A number of memes on social media ask some variation of this question – What would you have done in Germany in the 30’s, or Mississippi in the 50’s? And then the punchline: You’re doing it now.
Maybe. Yes, people are being oppressed by our government at the southern border – based very much on race. Children are suffering. People are dying. And it’s being done in our names as Americans. It is indeed a horror.
There’s a lot we need to do. Vote, for certain. Think carefully, clarify the human cost being paid, raise our voices. And go to the border – see it. Make a difference.
Or maybe not. The trade-off is a challenging one: in some cases, volunteers are providing counsel; warm human presence to people confused and in need; healthcare services; and much-needed advocacy. In other cases, well-meaning folks show up and tell their own stories – variations of “here’s me helping at the border.”
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Most of the well-organized, better-known organizations aiding migrants, including Al Otro Lado, the Kino Border Initiative, and No More Deaths, ask volunteers to commit to at last a week of work at a time, with volunteer openings scheduled months in advance, and strongly prefer folks who can commit a full month.
On the ground, these organizations lean heavily on relatively small groups of long-term volunteers who quickly become indispensable, providing aid for migrants and – vitally important – managing short-term volunteers. Why are the day-trippers and short-week helpers a part of the equation? Mostly for practical reasons: they help tell the story, whether they stay long enough to become truly helpful or not; they give money, and generally give more once they’ve seen what there is to see; and bearing witness does matter, especially bearing witness with quiet humility.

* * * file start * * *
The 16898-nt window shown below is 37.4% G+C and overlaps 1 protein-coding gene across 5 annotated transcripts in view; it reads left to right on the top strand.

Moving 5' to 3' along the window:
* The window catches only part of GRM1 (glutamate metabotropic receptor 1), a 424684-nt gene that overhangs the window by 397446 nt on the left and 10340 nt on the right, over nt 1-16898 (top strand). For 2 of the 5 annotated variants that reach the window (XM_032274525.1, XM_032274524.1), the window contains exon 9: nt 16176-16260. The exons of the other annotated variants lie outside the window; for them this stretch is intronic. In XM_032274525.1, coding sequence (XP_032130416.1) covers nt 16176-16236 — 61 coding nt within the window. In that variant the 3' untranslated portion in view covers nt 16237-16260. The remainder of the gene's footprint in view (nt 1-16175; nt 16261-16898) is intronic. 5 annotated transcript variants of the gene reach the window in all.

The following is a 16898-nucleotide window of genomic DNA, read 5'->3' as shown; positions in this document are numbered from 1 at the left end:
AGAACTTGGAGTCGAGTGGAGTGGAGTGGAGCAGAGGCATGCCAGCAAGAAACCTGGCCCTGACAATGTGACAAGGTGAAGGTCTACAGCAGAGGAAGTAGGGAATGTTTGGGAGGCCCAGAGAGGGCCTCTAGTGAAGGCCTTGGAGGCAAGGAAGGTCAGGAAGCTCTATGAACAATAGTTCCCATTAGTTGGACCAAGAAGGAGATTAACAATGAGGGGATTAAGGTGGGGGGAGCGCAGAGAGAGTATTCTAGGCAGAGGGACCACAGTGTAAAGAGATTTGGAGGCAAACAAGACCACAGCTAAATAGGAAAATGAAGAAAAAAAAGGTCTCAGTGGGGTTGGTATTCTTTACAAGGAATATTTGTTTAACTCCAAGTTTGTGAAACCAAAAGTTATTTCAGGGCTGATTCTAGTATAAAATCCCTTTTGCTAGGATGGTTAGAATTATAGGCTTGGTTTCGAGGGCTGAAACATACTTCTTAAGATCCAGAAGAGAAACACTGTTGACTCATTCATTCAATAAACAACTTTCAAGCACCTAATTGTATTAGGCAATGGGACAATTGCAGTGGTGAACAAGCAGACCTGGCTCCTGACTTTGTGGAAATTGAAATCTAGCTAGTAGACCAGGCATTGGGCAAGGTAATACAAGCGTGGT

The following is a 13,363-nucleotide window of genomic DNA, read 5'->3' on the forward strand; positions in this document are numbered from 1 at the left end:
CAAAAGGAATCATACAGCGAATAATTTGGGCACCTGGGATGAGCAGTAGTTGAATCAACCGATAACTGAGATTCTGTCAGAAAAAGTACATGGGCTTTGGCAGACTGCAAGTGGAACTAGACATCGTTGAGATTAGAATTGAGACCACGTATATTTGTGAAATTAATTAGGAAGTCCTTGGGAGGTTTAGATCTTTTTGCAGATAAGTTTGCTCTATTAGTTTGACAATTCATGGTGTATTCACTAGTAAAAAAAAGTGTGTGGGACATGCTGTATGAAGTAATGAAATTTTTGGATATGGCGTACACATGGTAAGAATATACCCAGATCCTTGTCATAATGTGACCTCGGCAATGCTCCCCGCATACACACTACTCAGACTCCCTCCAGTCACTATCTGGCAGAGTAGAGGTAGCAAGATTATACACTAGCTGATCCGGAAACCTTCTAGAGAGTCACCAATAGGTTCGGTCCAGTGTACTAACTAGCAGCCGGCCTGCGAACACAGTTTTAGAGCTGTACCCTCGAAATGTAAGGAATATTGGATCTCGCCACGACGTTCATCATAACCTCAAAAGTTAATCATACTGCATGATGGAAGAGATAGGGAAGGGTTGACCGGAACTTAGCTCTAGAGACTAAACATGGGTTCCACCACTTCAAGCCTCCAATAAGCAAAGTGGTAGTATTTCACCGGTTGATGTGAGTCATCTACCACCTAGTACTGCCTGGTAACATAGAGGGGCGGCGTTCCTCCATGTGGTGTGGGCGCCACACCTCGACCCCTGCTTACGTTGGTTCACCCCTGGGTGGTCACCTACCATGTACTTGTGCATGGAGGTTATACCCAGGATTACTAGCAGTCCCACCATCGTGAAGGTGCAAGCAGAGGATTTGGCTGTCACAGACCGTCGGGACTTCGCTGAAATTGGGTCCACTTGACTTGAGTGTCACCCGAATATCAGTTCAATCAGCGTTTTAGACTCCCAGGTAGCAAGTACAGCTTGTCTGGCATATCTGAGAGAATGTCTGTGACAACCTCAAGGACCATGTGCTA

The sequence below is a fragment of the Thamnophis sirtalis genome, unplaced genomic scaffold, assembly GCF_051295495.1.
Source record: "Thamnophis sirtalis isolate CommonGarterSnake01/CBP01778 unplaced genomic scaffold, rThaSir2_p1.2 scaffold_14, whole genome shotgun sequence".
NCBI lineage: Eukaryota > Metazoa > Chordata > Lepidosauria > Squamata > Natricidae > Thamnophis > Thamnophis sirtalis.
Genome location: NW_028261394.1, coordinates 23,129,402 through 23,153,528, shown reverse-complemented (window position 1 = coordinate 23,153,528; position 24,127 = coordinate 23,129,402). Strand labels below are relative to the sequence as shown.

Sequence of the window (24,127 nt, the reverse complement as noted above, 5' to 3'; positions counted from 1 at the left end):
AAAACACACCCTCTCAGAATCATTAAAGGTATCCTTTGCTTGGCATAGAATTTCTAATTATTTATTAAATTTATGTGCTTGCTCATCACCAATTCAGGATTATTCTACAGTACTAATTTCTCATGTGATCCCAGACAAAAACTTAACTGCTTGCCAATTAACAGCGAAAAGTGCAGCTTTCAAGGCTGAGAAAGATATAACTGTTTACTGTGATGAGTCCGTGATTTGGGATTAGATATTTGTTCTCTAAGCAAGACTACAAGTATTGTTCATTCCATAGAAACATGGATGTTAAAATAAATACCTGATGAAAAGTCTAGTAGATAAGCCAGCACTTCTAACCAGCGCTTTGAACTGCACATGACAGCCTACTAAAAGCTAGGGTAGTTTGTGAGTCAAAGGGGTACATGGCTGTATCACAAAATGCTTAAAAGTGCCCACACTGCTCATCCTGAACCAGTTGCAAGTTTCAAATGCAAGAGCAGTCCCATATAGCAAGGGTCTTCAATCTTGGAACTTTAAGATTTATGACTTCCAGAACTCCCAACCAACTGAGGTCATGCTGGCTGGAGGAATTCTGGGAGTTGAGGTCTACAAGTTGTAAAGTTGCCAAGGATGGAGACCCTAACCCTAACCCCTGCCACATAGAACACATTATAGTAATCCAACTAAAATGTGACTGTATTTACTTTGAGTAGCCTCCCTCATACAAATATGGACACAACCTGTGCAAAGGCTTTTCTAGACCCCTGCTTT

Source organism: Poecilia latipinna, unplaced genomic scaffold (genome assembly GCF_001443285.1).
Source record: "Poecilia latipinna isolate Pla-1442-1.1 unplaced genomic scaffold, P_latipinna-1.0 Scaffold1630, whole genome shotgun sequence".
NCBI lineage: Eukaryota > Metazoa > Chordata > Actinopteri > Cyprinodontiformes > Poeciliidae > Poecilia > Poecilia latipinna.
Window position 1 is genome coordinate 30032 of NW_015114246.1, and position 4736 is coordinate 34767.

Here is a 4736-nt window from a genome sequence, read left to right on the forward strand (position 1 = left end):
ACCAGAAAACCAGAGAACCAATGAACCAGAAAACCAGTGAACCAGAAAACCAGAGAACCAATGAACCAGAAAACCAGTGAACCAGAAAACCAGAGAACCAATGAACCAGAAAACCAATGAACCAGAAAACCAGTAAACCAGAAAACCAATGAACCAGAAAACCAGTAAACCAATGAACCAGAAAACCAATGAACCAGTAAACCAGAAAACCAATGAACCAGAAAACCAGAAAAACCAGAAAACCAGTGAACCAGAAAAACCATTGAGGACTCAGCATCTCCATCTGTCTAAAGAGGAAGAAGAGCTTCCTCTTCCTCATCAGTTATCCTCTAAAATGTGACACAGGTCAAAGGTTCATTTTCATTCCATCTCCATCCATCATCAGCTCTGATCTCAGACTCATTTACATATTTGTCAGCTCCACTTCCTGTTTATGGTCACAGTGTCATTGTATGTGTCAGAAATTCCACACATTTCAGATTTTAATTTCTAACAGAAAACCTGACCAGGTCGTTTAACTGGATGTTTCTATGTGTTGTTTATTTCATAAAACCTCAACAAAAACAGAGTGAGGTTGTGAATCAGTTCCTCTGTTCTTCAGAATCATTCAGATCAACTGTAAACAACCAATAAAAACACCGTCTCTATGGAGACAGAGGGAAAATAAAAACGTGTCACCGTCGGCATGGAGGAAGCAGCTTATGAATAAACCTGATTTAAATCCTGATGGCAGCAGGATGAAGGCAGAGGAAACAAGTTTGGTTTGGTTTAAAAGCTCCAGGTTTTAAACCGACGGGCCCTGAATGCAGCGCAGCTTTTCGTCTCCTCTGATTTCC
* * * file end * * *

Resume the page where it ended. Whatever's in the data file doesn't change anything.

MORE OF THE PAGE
It helps to take inventory – to ask, what am I good at? Aid at the border is often hard physical work; is that what I’m good at? Am I better at making money up north, and sending it down where the need is? Am I better at sharing the story? Or supporting the helpers who live for months in turn supporting migrants trapped at the border? One long-term volunteer in Tijuana often focused on giving massages to other volunteers when they came back to the hostel many shared after working in densely populated makeshift refugee camps.
Ask the people you want to help what they need. Ask the organizations what they *really* need, and don’t be insulted if they say “money,” or “winter coats,” or people willing to sit for four hours waiting to drive back north through the border crossing after dropping off a load of supplies. Ask the migrants what they need. Study their languages. Offer them a patient and supportive place to land if and when they make it through the border. And share their stories.